With record employment, many businesses in my constituency and across the country are struggling to recruit. We want to make it easier for businesses both to find the right person and to support existing employees who may have a disability or long-term health condition. In developing a digital solution, Evident Agency has engaged with several local businesses through surveys and face-to-face interviews to explore how businesses respond to mental health and disability in the workplace. It is clear that no two businesses are the same and that a one-size-fits-all approach simply does not work. Navigating businesses through the range of advice and support and following through with ongoing support is key. Developing a peer to peer network will be part of the solution, as will the support that large businesses could give to small businesses in their supply chain.

I welcome the recent announcement made by the Prime Minister and Secretary of State for Work and Pensions of a consultation on new measures to help employers better support people with health conditions in work. Much-needed reforms to statutory sick pay will enable it to reach those on the lowest incomes, to be more flexible, and to offer the support that people need to help them return safely to work. The Government propose to extend occupational health so that more employers are able to offer the service, and I hope that my suggestions about changing the tax system to incentivise those changes will be taken into consideration as part of that consultation, because this is the perfect opportunity to spark a revolution in workplace health and wellbeing.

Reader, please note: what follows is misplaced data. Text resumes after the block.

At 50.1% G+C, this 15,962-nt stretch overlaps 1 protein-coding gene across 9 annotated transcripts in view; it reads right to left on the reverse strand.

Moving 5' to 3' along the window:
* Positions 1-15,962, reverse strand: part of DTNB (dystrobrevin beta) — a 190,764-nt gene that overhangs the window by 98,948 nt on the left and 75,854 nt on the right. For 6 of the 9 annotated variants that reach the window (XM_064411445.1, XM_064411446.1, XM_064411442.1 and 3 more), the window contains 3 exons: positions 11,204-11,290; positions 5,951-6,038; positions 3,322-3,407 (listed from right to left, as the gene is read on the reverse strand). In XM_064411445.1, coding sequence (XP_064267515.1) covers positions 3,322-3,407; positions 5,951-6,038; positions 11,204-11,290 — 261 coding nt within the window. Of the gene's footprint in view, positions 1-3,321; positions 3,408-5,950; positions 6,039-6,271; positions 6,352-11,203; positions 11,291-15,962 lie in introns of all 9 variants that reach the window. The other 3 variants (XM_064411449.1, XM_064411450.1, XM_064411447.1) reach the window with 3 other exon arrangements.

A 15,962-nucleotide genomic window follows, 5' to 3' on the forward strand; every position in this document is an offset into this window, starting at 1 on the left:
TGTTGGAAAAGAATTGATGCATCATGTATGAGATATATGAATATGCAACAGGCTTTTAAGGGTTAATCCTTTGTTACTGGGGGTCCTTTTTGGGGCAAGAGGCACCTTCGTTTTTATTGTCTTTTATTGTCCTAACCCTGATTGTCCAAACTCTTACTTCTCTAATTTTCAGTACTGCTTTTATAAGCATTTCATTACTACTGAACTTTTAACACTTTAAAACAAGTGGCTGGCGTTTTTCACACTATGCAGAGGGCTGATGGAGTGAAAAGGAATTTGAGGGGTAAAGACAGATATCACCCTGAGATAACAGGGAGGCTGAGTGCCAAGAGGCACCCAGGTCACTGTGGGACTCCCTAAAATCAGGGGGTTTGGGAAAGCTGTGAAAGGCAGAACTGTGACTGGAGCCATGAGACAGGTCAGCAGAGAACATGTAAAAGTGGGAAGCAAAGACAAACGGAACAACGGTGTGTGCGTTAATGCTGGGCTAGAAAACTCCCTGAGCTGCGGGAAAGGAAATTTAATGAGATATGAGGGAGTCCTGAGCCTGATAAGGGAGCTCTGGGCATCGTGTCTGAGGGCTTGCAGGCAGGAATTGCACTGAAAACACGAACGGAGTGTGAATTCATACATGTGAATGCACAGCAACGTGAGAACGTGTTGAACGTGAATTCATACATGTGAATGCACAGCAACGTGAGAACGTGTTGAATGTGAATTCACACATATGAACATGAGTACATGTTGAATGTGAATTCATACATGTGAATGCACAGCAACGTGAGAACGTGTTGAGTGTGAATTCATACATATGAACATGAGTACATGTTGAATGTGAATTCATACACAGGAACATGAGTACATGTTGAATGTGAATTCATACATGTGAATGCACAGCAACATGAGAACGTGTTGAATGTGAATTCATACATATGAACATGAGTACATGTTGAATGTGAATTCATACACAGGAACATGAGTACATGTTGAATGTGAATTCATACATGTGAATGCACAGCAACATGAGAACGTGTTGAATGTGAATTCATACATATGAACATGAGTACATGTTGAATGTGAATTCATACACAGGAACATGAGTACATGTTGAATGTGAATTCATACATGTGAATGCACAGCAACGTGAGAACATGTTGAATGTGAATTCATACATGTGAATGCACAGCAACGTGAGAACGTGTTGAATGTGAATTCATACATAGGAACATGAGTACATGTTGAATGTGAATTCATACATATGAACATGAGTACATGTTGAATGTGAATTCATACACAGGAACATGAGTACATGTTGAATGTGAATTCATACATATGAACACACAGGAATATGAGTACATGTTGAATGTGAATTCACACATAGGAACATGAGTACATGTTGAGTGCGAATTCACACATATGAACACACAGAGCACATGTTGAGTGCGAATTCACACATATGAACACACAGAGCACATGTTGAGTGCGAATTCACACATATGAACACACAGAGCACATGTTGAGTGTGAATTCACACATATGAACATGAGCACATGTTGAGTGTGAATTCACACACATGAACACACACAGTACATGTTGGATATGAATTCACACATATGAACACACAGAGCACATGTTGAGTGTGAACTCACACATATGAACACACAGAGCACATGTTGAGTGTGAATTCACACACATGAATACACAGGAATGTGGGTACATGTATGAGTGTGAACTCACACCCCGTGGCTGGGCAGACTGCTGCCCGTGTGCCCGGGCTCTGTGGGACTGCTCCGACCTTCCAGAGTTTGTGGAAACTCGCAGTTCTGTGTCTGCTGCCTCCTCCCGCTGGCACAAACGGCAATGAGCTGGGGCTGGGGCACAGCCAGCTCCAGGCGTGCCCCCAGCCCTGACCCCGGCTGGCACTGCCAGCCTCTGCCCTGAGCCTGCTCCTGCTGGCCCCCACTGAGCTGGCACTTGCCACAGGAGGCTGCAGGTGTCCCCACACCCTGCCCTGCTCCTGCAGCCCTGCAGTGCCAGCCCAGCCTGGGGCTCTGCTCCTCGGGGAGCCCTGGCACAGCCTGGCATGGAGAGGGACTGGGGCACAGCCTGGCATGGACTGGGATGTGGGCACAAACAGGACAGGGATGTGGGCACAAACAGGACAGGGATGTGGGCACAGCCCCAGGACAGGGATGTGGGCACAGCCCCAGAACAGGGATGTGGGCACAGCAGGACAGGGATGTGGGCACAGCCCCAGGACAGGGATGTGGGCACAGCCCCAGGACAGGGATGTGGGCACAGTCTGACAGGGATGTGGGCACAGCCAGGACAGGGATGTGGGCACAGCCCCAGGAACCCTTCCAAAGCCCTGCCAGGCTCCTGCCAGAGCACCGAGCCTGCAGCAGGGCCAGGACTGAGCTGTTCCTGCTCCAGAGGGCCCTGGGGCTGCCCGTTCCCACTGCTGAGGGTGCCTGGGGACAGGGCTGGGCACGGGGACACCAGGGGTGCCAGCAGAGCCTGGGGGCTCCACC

A healthy society underpins a healthy economy, and we hope that this can be the start of a new dynamic partnership between the Government, employers and charities to support the physical and mental health of our 32.7 million workers and, most importantly, to close the employment gap for people with disabilities and health conditions who really want to work and play their full part in society. Surely that is a goal that everyone across the House can unite in achieving.